Driving in the city is hard. But the gig would go too late for me to catch public transport, and I live too far away for talk of taxis or Ubers. So I put myself in my little car and I made it all the way to Fat Controller. It’s the first time I’ve been there since it used to be The Cavern. It’s totally not The Cavern any more. But it’s nice and open, has cosy little nooks, and the stage is now much more a stage for bands than a performance space.
First up tonight is local band MANE. Originally from Port Pirie, singer Paige possesses a haunting vocal style which enticed the small crowd forward. It’s quite funky and groovy when the whole band joins in, and they sound decidedly bigger than a three piece. Setting aside her guitar toward the end of their set allowed Paige to close her eyes and disappear into the dark and brooding landscape of sound, and the growing crowd were definitely enjoying it. The use of samples (and possibly loops? Not sure, couldn’t really see from where I was) work well with her voice, alternating from deep crooning to echoing yelps effortlessly, despite a very sore and croaky throat. Get well soon, MANE!
Sloan Peterson are named after Ferris Bueller’s girlfriend. And just like being Ferris Bueller’s girlfriend, they’re pretty cool. Unashamedly pop rock, with some delicious 50s/60s surf guitar riffs, Sloan Peterson are full of happiness and energy. Front woman Joannah Jackson is tiny, but commands the audience’s attention and she receives it in spades. Standing toward the back of the venue, I had a great view of the crowd swaying in unison, transfixed as they played the more dreamy tunes, and happily bopping to the more upbeat. I would not be surprised to see them playing at the Enchantment Under the Sea dance. Reminiscent of the fantastic English band The Pipettes, full of hand claps and oooh aaah oooh’s. They made mention of where to find their stuff online and are sure to have earned themselves quite a few new fans. They are smiley and happy and clearly enjoying themselves which it’s great to see. You know what else is great? Three bands tonight, all fronted by women. Girls to the front!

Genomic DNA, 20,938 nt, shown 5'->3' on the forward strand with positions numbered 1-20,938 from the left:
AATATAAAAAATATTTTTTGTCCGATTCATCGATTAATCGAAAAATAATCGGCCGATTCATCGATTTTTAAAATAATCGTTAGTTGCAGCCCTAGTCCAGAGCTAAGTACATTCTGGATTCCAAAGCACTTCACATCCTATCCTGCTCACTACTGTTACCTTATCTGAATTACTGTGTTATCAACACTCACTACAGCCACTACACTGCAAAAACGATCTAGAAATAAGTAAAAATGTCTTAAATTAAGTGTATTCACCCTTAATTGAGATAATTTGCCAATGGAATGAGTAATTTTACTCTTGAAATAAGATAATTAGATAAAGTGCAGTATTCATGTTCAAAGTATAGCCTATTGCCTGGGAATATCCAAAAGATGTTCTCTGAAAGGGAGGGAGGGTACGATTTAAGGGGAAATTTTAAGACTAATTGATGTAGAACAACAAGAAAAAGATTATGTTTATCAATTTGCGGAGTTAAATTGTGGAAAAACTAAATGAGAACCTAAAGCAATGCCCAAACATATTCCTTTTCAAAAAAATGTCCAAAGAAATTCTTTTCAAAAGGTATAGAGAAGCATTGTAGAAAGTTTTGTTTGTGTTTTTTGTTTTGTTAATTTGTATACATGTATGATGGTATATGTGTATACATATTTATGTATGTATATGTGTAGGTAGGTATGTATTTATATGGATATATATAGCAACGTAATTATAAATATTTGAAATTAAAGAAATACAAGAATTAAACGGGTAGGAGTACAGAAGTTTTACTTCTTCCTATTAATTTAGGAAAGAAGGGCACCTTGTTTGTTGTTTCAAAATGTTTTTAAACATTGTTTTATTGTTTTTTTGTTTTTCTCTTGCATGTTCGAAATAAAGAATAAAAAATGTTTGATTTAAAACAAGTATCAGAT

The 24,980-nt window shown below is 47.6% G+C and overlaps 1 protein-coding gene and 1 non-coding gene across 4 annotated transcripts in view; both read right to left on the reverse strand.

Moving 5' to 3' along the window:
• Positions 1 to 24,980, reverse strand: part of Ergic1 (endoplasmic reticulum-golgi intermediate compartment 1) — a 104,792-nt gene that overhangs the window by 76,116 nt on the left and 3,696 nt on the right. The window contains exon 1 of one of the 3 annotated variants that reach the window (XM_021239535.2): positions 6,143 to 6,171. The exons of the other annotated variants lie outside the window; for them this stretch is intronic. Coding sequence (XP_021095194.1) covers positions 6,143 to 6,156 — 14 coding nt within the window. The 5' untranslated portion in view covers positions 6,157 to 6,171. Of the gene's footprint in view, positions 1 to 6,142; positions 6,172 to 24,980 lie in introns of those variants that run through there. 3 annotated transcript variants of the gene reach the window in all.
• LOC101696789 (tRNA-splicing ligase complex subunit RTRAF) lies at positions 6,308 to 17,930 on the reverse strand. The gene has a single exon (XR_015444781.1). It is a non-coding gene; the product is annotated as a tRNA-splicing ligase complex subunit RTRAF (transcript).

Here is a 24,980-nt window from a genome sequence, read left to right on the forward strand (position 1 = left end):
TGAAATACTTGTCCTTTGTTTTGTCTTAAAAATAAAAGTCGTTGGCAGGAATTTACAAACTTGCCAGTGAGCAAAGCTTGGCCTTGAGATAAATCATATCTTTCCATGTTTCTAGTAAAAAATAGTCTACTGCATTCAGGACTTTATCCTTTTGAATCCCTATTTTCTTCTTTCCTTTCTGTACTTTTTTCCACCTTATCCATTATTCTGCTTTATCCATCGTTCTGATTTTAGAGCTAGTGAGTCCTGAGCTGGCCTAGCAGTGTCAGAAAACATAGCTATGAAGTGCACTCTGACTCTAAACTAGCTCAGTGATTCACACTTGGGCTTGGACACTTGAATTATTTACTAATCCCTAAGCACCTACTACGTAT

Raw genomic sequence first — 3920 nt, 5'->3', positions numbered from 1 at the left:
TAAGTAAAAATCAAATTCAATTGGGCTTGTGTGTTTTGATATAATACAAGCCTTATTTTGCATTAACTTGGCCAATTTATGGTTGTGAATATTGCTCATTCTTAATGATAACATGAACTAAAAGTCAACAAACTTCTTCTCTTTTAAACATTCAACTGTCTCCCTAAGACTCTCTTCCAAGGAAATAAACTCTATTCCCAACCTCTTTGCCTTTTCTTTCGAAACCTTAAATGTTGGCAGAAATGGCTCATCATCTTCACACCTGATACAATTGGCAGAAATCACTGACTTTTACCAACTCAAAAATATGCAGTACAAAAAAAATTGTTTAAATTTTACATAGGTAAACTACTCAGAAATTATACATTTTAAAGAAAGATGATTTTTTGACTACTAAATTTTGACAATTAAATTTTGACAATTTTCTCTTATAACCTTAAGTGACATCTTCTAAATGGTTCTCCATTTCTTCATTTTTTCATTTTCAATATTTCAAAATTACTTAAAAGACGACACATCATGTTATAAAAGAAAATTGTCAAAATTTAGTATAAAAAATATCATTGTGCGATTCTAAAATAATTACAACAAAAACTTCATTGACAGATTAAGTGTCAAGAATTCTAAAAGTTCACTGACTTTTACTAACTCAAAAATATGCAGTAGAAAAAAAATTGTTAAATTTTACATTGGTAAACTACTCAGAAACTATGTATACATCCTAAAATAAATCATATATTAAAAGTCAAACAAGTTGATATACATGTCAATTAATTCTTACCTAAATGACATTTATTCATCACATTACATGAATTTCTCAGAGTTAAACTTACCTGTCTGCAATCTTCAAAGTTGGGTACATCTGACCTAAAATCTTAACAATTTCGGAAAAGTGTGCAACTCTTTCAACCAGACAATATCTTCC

Quick shout out to Fat Controller for playing That Thing You Do between bands. Inspired choice.
Alex Lahey walks out to and exceedingly warm welcome from the appreciative crowd and launches straight into Every Day’s the Weekend. The audience erupted with a communal sense of joy, and from the looks of Alex’s beaming smile, the feeling was more than mutual. Ripping into oldie Wes Anderson and excellent break up song, (and cleverly titled) Perth Traumatic Stress Disorder it’s easy to see what her fans see in her. Alex sings from the heart. Her songs tell stories we’ve all lived. You feel them. Singing along feels cathartic and freeing. As much as the audience tonight enjoyed Mare and Sloan Peterson, it’s clear everyone is here for Alex Lahey and she is stoked to see all of us too. Her first album I Love You Like a Brother made its debut at number 15 on the Aria charts, and it’s full of bangers. It’s only a week old but the crowd must have been thrashing it during that time, judging by the gleeful sing-alongs to every song. There’s an undeniably positive vibe in the room despite many songs being about break ups (interruption for an excellent lyric “you said you wanted me til you didn’t any more”. Plus, any song with a Clapclap Clap is a winner for me.
Every song was a hit, B Grade University, I Haven’t Been Taking Care of Myself’, Lotto in Reverse, Backpack and when she asked if we were OK with a cover, the answer was pretty plain to see. A rocked out version of Torn, complete with audience participation? Hell Yes!
Finishing up with a story about being so drunk in Adelaide they left their gear at the Hindley Street KFC, and a blistering performance of number 97 in last year’s triple j hottest 100 You Don’t Think You Like People Like Me. I have a pretty good feeling she’ll be ranking a fair bit higher this year.
Review by Carly Whittaker